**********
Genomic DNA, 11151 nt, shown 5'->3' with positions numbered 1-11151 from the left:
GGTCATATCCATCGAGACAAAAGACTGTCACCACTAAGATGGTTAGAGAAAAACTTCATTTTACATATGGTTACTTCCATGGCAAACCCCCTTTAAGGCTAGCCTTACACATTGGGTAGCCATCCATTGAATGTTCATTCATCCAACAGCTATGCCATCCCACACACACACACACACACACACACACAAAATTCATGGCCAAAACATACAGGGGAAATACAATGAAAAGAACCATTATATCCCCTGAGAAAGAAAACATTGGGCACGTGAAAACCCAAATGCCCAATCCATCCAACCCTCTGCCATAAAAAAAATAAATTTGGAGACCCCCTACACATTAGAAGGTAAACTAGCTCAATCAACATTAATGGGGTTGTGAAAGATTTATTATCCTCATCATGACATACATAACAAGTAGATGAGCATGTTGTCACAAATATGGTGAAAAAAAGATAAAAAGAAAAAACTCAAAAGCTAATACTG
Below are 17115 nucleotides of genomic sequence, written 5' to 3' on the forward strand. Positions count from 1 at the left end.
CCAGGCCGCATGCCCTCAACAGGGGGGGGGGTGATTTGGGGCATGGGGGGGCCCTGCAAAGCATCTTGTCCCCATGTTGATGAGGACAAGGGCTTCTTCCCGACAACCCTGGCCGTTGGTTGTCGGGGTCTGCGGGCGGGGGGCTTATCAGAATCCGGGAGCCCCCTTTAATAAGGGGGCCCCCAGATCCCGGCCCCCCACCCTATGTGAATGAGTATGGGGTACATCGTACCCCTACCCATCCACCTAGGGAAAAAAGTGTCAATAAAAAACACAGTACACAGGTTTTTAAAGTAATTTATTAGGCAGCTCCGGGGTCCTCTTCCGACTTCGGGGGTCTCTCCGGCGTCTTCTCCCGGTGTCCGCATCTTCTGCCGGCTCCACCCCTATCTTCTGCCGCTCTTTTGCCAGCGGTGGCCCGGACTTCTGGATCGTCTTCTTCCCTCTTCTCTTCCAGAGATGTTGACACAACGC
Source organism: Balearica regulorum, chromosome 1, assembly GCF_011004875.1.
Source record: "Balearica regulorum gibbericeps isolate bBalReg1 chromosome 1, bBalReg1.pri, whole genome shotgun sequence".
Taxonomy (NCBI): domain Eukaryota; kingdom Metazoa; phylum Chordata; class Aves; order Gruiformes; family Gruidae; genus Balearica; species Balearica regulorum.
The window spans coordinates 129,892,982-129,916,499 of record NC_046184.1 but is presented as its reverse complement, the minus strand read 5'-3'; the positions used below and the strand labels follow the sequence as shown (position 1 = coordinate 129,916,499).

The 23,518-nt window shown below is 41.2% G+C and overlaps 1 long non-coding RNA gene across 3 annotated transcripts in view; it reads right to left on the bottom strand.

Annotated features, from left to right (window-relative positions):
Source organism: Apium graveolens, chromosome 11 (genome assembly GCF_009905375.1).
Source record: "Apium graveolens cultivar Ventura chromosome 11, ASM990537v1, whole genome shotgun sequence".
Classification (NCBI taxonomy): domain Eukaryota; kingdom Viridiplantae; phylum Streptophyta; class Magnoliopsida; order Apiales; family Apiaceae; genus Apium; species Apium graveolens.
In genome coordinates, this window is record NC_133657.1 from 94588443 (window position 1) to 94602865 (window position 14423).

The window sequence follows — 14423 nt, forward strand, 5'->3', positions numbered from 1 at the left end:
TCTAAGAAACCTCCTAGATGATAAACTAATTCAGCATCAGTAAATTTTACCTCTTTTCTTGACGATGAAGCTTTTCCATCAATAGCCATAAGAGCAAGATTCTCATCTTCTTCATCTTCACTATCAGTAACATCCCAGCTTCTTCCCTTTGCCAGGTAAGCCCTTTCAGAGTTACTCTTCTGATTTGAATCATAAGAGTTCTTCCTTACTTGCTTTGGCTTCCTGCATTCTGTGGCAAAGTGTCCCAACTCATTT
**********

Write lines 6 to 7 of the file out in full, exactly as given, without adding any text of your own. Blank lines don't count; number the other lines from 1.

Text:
Source record: "Balearica regulorum gibbericeps isolate bBalReg1 chromosome 1, bBalReg1.pri, whole genome shotgun sequence".
Taxonomy (NCBI): domain Eukaryota; kingdom Metazoa; phylum Chordata; class Aves; order Gruiformes; family Gruidae; genus Balearica; species Balearica regulorum.